When I read this, everything actually became clearer. Everything can be interpreted with IS/LM model; still, that doesn’t make it useful. If it’s not intuitively obvious, most people can misunderstand it; and if most people misinterpret it, it’s useless.

While the example I give most of the time relates to the Great Recession, there are many other examples as well. Similar things happened in 1920-21 and 1929-30. In both cases, monetary policy was extremely tight, but if you interpreted it in terms of interest rates, you would think that monetary policy was “appropriate.” Similar situations apply for 1929, 1937, and 2008. However, the IS-LM is not a useful model when thinking about these shocks and seems to mislead most economists.

Between 1926-29, gold reserve rates were increasing at about 2.5% per year. Between October 1929 and 1930, this ratio rose to 9% as central banks increased demand for gold. This naturally changed the future path of NGDP, thus leading to a fall in stock and asset prices. Keynesians saw nominal interest rates fall during this period and assumed that the problem was not monetary policy. I see precisely this kind of reasoning as a bad interpretation of the IS-LM model. Someone might say, “if the problem is not with the model but with the interpreters, you can’t blame the model.” However, I am not blaming IS-LM or claiming it has a theoretical flaw. Rather, I question how useful a model could be that many of the leading economists of the time misinterpreted. If you misdiagnose the disease, your prescription will be useless.

It must be admitted that the IS-LM model works quite well in Great Moderation. However, this seems to me more related to the Taylor Rule. However, the model is not that useful in times when inflation expectations change rapidly. It is more difficult to predict the real interest rate during these periods; For this reason, it is much easier to think that the monetary policy is expansionary in periods such as 1929, 1937, and 2007 when it is actually tight. In a scenario where the Wicksellian equilibrium rate falls more than the policy rate, IS-LM would be misleading. Likewise, traditional monetarism will fail to interpret these periods. Consider a driver who drives well on a straight road, but is more prone to crashes when there are many intersections. This is exactly how I see IS-LM.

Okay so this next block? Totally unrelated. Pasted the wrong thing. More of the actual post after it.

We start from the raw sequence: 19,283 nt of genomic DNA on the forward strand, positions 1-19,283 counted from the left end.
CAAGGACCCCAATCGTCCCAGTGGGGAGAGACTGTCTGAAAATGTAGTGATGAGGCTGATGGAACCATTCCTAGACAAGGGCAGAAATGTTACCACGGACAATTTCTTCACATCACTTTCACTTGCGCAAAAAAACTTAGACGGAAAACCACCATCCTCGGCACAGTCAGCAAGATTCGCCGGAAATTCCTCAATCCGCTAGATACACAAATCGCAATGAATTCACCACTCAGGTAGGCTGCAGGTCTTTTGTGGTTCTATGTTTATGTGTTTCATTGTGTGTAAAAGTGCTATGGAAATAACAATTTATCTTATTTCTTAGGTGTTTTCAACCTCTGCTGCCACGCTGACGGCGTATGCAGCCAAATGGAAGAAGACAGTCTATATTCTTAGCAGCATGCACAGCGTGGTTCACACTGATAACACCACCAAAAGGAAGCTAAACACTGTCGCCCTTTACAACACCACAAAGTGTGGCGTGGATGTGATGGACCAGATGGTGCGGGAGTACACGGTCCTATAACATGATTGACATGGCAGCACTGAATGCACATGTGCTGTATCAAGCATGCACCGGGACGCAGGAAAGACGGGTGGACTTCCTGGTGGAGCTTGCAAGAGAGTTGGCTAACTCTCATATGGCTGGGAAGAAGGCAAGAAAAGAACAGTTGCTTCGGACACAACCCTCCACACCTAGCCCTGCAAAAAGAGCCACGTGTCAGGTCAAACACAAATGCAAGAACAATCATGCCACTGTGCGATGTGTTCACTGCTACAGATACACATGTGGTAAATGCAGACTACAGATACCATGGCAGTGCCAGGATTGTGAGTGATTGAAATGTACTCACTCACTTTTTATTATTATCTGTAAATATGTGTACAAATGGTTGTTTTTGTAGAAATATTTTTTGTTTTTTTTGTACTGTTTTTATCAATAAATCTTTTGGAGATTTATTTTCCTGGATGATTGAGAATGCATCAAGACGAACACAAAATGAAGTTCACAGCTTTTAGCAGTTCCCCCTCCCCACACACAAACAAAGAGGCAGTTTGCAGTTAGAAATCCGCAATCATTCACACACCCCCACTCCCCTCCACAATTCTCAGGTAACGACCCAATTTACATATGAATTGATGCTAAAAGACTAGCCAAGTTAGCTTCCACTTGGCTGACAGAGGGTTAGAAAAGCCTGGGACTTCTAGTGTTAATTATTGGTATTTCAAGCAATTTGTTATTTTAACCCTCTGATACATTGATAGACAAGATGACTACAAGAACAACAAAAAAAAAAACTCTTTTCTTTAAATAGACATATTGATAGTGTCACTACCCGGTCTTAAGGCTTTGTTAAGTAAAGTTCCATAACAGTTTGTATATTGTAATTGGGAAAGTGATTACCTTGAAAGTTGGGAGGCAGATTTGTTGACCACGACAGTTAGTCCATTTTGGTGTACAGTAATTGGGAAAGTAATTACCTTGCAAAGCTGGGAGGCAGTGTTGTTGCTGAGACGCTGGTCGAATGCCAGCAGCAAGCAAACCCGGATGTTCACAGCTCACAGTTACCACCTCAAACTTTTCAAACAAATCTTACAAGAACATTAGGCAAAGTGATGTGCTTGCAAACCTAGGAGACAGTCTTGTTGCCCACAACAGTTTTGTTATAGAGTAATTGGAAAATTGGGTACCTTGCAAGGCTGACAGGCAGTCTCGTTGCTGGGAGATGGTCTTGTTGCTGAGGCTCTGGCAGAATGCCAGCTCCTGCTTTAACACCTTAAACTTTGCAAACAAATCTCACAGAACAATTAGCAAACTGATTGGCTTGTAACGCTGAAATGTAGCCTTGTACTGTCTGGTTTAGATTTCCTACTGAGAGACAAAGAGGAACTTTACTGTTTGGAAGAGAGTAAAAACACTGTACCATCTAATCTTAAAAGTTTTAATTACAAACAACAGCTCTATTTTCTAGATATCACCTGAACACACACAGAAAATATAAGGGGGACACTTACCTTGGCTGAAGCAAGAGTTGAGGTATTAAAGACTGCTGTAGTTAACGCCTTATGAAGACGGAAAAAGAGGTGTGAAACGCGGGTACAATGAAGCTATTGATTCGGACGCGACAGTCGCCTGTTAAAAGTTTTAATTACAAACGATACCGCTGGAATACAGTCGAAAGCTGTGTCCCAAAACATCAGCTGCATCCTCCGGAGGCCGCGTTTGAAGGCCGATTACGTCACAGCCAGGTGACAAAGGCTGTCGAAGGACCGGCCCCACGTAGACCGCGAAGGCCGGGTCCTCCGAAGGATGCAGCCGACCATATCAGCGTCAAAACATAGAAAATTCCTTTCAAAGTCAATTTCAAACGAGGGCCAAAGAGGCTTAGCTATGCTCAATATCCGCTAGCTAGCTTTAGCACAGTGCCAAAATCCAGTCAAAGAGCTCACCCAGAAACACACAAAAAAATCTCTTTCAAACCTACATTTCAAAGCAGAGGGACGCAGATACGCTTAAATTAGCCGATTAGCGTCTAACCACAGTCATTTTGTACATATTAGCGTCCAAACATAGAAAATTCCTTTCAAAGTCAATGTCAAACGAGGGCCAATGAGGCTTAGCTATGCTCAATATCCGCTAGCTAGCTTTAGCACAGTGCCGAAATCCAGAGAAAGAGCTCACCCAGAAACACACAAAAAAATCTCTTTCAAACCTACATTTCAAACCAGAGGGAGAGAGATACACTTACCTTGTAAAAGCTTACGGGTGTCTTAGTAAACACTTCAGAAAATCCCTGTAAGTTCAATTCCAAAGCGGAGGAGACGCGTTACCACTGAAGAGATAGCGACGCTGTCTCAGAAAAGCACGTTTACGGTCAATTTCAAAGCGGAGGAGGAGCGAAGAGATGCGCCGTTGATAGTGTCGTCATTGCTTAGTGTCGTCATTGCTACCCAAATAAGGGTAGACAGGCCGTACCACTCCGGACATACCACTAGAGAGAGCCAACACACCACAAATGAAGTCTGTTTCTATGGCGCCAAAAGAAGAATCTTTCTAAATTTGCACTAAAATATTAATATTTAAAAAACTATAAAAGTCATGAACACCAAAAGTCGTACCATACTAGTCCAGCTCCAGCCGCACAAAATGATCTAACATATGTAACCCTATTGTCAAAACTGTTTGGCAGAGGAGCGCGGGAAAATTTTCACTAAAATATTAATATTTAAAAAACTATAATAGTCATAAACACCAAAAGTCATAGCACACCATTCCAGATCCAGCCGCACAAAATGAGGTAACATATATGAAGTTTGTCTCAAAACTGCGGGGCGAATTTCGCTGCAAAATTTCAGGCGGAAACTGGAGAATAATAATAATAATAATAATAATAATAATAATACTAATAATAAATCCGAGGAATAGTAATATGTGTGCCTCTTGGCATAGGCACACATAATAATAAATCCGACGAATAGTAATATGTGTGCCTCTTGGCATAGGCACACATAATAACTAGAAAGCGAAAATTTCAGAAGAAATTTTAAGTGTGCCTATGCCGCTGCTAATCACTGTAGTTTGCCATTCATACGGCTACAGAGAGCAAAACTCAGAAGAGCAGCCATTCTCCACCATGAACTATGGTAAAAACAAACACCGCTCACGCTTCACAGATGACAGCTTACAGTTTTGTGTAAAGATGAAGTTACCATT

All right, so what’s my solution? I prefer to use a more useful and simple model. I prefer to rely on AD/AS, where output changes depending on supply and demand shocks. I believe the interest rate transmission mechanism is confusing and misleading. The AD curve is a rectangular hyperbola (simply NGDP, or nominal expenditures) AS is merely a function that represents short-run output. And finally, OL is a vertical curve that shows the long-run output, i.e., the optimal level of the economy. Since nominal wage stickiness is the underlying assumption of this model, the “Optimal level” will vary depending on the type of wage stickiness and will require us to define nominal shocks in terms of wage stickiness. We could actually add GDP-linked bonds to this model. It would be much easier to model this way, but as we don’t have such a thing for now, we have to make do with what we have.^{[4]}Prasad, Pradyumna. *Why you should issue GDP linked bonds*, Bretton Goods Substack, July 20th, 2021. https://brettongoods.substack.com/p/why-you-should-issue-gdp-linked-bonds. An unexpected change in AD/NGDP/NE creates a change in hours worked as wages are sticky. The output will returns to OL when wages are fully adjusted. The simple implication of the model is that NGDP shocks affect both production and inflation. I think this model, the “musical chairs”^{[5]}Sumner, Scott. *Money and output (The musical chairs model)*, The Money Illusion Blog, April 06th, 2013. https://www.themoneyillusion.com/money-and-output-the-musical-chairs-model/ interpretation, is much more useful than the interest rate-oriented approach.

P.S. I didn’t originally think of the AD curve as a hyperbola, but as I said here, after seeing Sumner’s model, I decided to tweak it a bit. I think Sumner’s framework has been much more useful.

References

↑1 | Sumner, Scott. A Critique of Interest Rate–Oriented Monetary Economics. Working Paper, Mercatus Center at George Mason University, November 23rd, 2020. https://www.mercatus.org/system/files/sumner-critique-interest-rate-mercatus-working-paper-v1.pdf. |
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↑2 | Rowe, Nick. The paradox of thrift vs the paradox of hoarding. Worthwile Canadian Initiative, October 01st, 2010. https://worthwhile.typepad.com/worthwhile_canadian_initi/2010/10/the-paradox-of-thrift-vs-the-paradox-of-hoarding.html |

↑3 | King, Robert G. 1993. “Will the New Keynesian Macroeconomics Resurrect the IS-LM Model?” Journal of Economic Perspectives, 7 (1): 67-82.DOI: 10.1257/jep.7.1.67 |

↑4 | Prasad, Pradyumna. Why you should issue GDP linked bonds, Bretton Goods Substack, July 20th, 2021. https://brettongoods.substack.com/p/why-you-should-issue-gdp-linked-bonds |

↑5 | Sumner, Scott. Money and output (The musical chairs model), The Money Illusion Blog, April 06th, 2013. https://www.themoneyillusion.com/money-and-output-the-musical-chairs-model/ |